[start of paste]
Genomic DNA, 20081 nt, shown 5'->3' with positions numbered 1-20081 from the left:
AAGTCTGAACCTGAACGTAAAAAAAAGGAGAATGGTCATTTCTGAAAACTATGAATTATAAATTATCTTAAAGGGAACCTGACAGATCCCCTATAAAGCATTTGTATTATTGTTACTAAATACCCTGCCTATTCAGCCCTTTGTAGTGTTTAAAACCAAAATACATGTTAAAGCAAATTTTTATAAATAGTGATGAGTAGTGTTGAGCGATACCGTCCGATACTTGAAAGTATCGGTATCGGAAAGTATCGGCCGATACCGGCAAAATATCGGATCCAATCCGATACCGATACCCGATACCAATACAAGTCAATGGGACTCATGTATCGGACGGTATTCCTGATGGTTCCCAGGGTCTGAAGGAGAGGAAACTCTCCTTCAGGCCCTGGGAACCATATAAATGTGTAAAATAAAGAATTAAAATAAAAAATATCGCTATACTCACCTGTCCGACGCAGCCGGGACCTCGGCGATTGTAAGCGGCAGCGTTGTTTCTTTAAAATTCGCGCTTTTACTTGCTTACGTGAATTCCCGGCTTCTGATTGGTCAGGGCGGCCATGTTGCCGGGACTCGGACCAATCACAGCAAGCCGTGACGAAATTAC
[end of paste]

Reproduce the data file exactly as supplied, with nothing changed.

Genomic DNA, 20081 nt, shown 5'->3' with positions numbered 1-20081 from the left:
AAGTCTGAACCTGAACGTAAAAAAAAGGAGAATGGTCATTTCTGAAAACTATGAATTATAAATTATCTTAAAGGGAACCTGACAGATCCCCTATAAAGCATTTGTATTATTGTTACTAAATACCCTGCCTATTCAGCCCTTTGTAGTGTTTAAAACCAAAATACATGTTAAAGCAAATTTTTATAAATAGTGATGAGTAGTGTTGAGCGATACCGTCCGATACTTGAAAGTATCGGTATCGGAAAGTATCGGCCGATACCGGCAAAATATCGGATCCAATCCGATACCGATACCCGATACCAATACAAGTCAATGGGACTCATGTATCGGACGGTATTCCTGATGGTTCCCAGGGTCTGAAGGAGAGGAAACTCTCCTTCAGGCCCTGGGAACCATATAAATGTGTAAAATAAAGAATTAAAATAAAAAATATCGCTATACTCACCTGTCCGACGCAGCCGGGACCTCGGCGATTGTAAGCGGCAGCGTTGTTTCTTTAAAATTCGCGCTTTTACTTGCTTACGTGAATTCCCGGCTTCTGATTGGTCAGGGCGGCCATGTTGCCGGGACTCGGACCAATCACAGCAAGCCGTGACGAAATTAC